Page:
Water for people, habitat for birds
As a Private Lands Wildlife Biologist in northeastern New Mexico, I continue to fall in love with the prairies.
It’s not uncommon for visitors to the Great Plains to look around and say, “there’s nothing out here!” But if you take a moment to stop, slow down, and quietly listen and observe, there is so much to see. Whether conducting bird surveys in the grasslands or standing at the edge a seasonal wetland, the prairies are full of diverse plant and animal life. Of special note are playa lakes, little oases on the plains and hidden gems just waiting for rainfall to wake things up and invite a suite of plants and animals in.
Wet playas provide an important resource for migrating and breeding birds including American Wigeon, Northern Pintail, Blue-winged Teal, American Avocet, Wilson’s Phalarope, Sandhill Cranes, Long-billed Curlew, and Canada Geese, to name a few. Over the years, many playas have been destroyed and degraded, but voluntary incentive programs are helping playas make a comeback.
What are Playa Lakes?
Playa lakes are unique temporary wetlands that occur mainly in the Western Great Plains. They are shallow depressions lined with clay soil which swells and forms a seal that holds water following rainstorms. They benefit both wildlife and people, including serving as a primary source of groundwater recharge to the Ogallala Aquifer, which provides 30 percent of the irrigation in the U.S. and drinking water for two million people.
When playas are dry, or interfere with crop production, it may be hard to see their value. But understanding the importance of playa lakes and investing in their care and conservation can yield benefits for humans and wildlife for generations to come. Not only do playas provide groundwater recharge, water filtration, and flood control, but they also provide wildlife habitat and important stopover points for migrating birds.
Threats to Playas
Across the West, many playas are degraded and disappearing from the landscape. The primary cause of playa destruction is conversion to cropland or pasture. In the farming business, to take potential cropland out of production means loss of revenue, but trying to farm a playa can be a waste of money because the clay soil is difficult to farm or crops may flood out.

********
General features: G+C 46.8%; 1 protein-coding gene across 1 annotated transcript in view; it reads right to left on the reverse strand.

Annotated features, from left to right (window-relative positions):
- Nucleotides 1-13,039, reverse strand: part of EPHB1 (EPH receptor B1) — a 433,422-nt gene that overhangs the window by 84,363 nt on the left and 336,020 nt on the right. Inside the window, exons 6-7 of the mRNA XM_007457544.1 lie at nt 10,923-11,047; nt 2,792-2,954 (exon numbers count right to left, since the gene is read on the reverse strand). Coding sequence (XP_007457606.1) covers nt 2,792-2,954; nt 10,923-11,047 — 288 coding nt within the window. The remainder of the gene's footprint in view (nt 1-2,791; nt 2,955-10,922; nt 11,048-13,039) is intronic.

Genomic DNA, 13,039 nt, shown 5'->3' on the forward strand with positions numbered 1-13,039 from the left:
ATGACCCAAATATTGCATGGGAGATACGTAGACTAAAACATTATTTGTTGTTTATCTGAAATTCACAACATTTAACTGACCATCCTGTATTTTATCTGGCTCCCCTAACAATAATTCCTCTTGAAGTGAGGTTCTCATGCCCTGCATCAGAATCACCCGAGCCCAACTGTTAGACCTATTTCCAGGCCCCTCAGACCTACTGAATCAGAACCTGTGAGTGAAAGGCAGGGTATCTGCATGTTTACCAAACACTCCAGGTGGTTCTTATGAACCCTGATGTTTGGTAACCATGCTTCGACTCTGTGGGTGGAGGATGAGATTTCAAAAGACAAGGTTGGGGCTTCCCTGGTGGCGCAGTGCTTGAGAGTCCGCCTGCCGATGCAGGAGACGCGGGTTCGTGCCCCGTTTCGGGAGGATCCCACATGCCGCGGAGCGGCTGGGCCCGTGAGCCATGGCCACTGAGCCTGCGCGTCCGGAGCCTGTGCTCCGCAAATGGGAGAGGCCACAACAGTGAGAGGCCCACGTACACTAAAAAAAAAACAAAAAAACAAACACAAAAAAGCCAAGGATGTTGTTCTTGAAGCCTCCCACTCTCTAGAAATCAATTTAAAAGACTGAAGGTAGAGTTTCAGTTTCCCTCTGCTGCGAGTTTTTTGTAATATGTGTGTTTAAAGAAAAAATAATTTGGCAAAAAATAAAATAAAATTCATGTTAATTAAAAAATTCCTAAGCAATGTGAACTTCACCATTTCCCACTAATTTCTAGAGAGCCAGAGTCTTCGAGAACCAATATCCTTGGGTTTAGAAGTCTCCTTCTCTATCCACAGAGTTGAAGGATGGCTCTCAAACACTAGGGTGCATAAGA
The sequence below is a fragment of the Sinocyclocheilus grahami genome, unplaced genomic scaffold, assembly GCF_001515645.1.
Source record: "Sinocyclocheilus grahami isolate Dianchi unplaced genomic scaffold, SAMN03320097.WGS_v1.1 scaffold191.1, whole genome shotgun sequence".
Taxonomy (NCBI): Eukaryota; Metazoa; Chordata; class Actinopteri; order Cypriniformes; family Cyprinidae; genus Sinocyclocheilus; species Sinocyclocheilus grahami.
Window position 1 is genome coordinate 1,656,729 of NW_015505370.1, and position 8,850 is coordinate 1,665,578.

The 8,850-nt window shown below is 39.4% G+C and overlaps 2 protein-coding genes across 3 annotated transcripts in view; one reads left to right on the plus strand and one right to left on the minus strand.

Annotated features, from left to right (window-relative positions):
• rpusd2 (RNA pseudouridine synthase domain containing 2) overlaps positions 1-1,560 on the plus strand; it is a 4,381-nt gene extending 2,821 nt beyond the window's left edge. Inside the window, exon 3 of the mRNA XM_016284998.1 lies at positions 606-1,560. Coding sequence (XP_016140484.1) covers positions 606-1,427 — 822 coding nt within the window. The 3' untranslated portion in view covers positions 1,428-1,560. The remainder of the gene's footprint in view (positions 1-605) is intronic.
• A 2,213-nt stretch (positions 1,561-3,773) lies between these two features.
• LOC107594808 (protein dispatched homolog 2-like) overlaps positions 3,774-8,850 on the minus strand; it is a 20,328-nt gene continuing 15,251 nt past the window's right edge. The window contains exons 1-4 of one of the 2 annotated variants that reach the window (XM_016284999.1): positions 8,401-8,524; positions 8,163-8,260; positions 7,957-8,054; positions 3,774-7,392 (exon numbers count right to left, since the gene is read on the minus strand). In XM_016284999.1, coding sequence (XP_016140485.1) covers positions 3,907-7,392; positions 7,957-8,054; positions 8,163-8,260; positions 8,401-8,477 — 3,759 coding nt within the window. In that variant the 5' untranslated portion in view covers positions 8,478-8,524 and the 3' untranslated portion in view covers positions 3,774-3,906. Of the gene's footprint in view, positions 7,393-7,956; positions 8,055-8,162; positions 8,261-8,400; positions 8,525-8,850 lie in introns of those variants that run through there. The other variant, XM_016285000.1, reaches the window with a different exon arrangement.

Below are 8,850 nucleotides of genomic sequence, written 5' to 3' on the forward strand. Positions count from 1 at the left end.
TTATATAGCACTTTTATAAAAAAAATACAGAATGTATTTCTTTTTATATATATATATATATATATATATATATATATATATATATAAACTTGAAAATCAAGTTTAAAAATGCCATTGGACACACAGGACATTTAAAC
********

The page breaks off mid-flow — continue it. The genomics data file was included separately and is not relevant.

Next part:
Other threats to playas include modifications such as pits and ditches. For years, landowners dug pits in their playas in an attempt to keep water in it year-round. Unfortunately, this can damage the clay lining in the basin of the playa, actually making it less effective at holding water. Concentrating water into a pit prevents it from spreading across the playa, filling the large cracks, and recharging the aquifer. Additionally, reducing the surface area of the water in a playa limits the diversity of bird species that utilize the playa, such as shorebirds, who access food sources in the shallow water.
Another big threat to playas is sediment accumulation brought in from adjacent developed cropland. Leaving a grass buffer around the playa to trap sediment provides protection. Grazing the grass buffer can also improve wildlife habitat and increase water runoff that will reach the playa and recharge the aquifer.
Helping restore and conserve our playas
Water conservation, due to drought and shrinking aquifers, is a major concern in the Great Plains region. Playa lakes are an important resource that aid in conserving our water supply. Playa conservation and restoration help ensure they function properly. Fortunately, there are several voluntary, incentive-based programs available to help conserve this valuable resource. With a little help from state and federal agency programs, playas can go from dry, mud-cracked depressions to lush, vegetated expanses filled with birds and holding water even into the middle of winter!
Bird Conservancy of the Rockies is partnering with New Mexico Department of Game and Fish (NMDGF) and Playa Lakes Joint Venture (PLJV) on getting the word out about an exciting program available in northeast New Mexico. The New Mexico Department of Game and Fish Playa Conservation Program provides financial and technical assistance to private landowners to restore the hydrological function and modify water flow to their playas. NMDGF covers 100% of restoration costs with the agreement that the playa will not be farmed for 20 years. Practices to restore playas include sediment removal, buffer planting, pit filling, channel remediation, and other modifications such as berms that allow water to flow into playas.
In addition to the NMDGF/PLJV playa restoration program, the United States Department of Agriculture Natural Resource Conservation Service (USDA NRCS) offers several programs to assist landowners with restoring playas on their land. Visit the Playas Work for New Mexico website for more information on playas, the benefits they provide, and conservation opportunities available, to keep playas working for people and birds for years to come.
Anna Stearns (based in Clayton, NM) is employed by Bird Conservancy of the Rockies with funding support from the Natural Resources Conservation Service – USDA, New Mexico Department of Game and Fish and the Thornburg Foundation.